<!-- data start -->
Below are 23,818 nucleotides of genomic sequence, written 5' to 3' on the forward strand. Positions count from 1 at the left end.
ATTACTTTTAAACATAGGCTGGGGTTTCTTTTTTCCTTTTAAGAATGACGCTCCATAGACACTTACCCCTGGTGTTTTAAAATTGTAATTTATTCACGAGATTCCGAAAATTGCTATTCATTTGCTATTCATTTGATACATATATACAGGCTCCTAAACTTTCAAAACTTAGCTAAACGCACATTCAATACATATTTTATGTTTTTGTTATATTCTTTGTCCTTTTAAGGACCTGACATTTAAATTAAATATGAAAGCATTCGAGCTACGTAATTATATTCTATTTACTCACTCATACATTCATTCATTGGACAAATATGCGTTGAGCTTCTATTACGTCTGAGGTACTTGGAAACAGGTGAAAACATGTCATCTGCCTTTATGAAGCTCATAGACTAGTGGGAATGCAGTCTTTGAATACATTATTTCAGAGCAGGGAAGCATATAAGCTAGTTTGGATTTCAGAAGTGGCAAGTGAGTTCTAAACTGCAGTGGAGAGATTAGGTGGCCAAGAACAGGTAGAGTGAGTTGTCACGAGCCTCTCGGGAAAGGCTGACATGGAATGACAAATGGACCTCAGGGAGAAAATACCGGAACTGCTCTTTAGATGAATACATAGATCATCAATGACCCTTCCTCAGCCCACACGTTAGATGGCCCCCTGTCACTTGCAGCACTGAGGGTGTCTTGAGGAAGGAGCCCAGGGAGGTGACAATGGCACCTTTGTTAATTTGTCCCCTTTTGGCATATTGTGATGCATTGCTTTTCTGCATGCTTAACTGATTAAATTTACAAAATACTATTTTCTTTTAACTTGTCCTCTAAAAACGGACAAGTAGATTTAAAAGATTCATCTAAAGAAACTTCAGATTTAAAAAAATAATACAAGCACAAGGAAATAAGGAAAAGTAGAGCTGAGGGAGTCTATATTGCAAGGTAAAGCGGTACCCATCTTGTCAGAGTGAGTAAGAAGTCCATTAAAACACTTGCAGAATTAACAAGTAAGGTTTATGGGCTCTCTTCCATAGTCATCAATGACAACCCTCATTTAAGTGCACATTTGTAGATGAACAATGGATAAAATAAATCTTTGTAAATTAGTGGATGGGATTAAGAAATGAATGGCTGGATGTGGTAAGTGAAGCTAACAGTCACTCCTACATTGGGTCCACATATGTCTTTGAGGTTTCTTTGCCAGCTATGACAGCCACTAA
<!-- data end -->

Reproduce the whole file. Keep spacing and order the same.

Below are 23,818 nucleotides of genomic sequence, written 5' to 3' on the forward strand. Positions count from 1 at the left end.
ATTACTTTTAAACATAGGCTGGGGTTTCTTTTTTCCTTTTAAGAATGACGCTCCATAGACACTTACCCCTGGTGTTTTAAAATTGTAATTTATTCACGAGATTCCGAAAATTGCTATTCATTTGCTATTCATTTGATACATATATACAGGCTCCTAAACTTTCAAAACTTAGCTAAACGCACATTCAATACATATTTTATGTTTTTGTTATATTCTTTGTCCTTTTAAGGACCTGACATTTAAATTAAATATGAAAGCATTCGAGCTACGTAATTATATTCTATTTACTCACTCATACATTCATTCATTGGACAAATATGCGTTGAGCTTCTATTACGTCTGAGGTACTTGGAAACAGGTGAAAACATGTCATCTGCCTTTATGAAGCTCATAGACTAGTGGGAATGCAGTCTTTGAATACATTATTTCAGAGCAGGGAAGCATATAAGCTAGTTTGGATTTCAGAAGTGGCAAGTGAGTTCTAAACTGCAGTGGAGAGATTAGGTGGCCAAGAACAGGTAGAGTGAGTTGTCACGAGCCTCTCGGGAAAGGCTGACATGGAATGACAAATGGACCTCAGGGAGAAAATACCGGAACTGCTCTTTAGATGAATACATAGATCATCAATGACCCTTCCTCAGCCCACACGTTAGATGGCCCCCTGTCACTTGCAGCACTGAGGGTGTCTTGAGGAAGGAGCCCAGGGAGGTGACAATGGCACCTTTGTTAATTTGTCCCCTTTTGGCATATTGTGATGCATTGCTTTTCTGCATGCTTAACTGATTAAATTTACAAAATACTATTTTCTTTTAACTTGTCCTCTAAAAACGGACAAGTAGATTTAAAAGATTCATCTAAAGAAACTTCAGATTTAAAAAAATAATACAAGCACAAGGAAATAAGGAAAAGTAGAGCTGAGGGAGTCTATATTGCAAGGTAAAGCGGTACCCATCTTGTCAGAGTGAGTAAGAAGTCCATTAAAACACTTGCAGAATTAACAAGTAAGGTTTATGGGCTCTCTTCCATAGTCATCAATGACAACCCTCATTTAAGTGCACATTTGTAGATGAACAATGGATAAAATAAATCTTTGTAAATTAGTGGATGGGATTAAGAAATGAATGGCTGGATGTGGTAAGTGAAGCTAACAGTCACTCCTACATTGGGTCCACATATGTCTTTGAGGTTTCTTTGCCAGCTATGACAGCCACTAA